Prepared for the Irish Tourist Industry Confederation by Tourism Development International Ltd.
The aim of this report was to examine trends in regional tourism between 1989 and 1994. The report was limited to overseas tourism (i.e. excludes tourists from Northern Ireland, domestic tourism and excursionists). The report is based on material published and unpublished from Bord Failte and is derived primarily from their survey of travellers.
Approach Taken (Terms of Reference)
- To identify the existence of any imbalance in overseas tourism growth on a regional basis.
- To identify the extent of any imbalance as it impacts on each region.
- To analyse trends in business to each region from the key source markets and market segments for the five year period 1989-94.
- To identify a mode of access used by overseas visitors and trend in gateway usage.
- To analyse trends in seasonality by region.
- Supply – to establish the growth of tourism product by region.
- Tourism Revenue in all regions outperformed international and European averages. The highest five year growth rates in tourism revenue were achieved by South-East and Dublin, followed by Midlands/East and South-West. By comparison, Mid-West and West performed significantly below the national average.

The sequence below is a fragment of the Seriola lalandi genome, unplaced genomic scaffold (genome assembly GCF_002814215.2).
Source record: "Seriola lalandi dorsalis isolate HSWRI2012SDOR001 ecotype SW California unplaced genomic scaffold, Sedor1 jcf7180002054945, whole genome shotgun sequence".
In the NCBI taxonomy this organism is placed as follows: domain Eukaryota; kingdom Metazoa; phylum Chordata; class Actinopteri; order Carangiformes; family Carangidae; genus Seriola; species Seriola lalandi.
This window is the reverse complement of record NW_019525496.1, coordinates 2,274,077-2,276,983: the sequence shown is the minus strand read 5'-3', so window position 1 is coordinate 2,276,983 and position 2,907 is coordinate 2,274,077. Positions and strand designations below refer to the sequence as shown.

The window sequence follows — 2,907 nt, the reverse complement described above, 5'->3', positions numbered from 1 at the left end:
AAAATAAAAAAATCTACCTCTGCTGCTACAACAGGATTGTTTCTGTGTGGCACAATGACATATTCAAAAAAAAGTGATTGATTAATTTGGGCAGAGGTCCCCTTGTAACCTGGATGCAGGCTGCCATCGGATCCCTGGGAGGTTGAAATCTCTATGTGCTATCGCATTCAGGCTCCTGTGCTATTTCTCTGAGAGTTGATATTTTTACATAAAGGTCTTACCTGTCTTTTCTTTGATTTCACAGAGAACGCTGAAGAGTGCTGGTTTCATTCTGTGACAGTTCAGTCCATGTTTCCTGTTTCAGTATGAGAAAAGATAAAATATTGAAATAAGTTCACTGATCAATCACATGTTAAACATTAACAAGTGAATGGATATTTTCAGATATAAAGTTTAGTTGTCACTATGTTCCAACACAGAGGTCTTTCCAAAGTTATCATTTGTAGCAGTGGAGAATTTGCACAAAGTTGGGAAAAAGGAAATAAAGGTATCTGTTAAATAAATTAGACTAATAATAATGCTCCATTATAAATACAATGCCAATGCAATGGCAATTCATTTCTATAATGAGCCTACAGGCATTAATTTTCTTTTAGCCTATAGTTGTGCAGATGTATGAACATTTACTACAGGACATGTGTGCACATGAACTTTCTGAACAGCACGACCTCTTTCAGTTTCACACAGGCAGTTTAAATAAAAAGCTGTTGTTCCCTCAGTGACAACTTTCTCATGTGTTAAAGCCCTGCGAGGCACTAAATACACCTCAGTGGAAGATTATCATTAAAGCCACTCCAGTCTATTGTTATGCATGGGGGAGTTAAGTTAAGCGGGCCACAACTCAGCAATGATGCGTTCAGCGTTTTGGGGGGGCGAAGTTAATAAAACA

- The eastern regions achieved a five year revenue growth double that of the western regions (86% versus 43%).
- Average annual growth rates from the British market were 12.4% for Eastern Regions.
- Compared with 4.8% for Western Regions. The comparable rates for tourists from Continental Europe were 21.5% in the East compared with 15.4% for the West. As a result, there has been a major shift in the pattern of British and European tourism to Ireland.
- Western regions had a larger share of tourism revenue than eastern regions in 1989. However, by 1994 the eastern regions had caught up.
- A majority of tourist bednights are now spent in the Eastern regions – 51% in 1994 compared with 44% in 1989.
- There has been an improvement in the seasonal pattern with the percentages of tourists coming outside the two peak months increasing from 69% in 1989 to 72% in 1994.
This preliminary report which made a valuable contribution to the debate on regional distribution confirmed that while most regions reported a good increase in business, the rate of improvement varied from region to region and was strongest in the eastern half of the country. The report confirmed a pattern which had been emerging in previous surveys within the industry.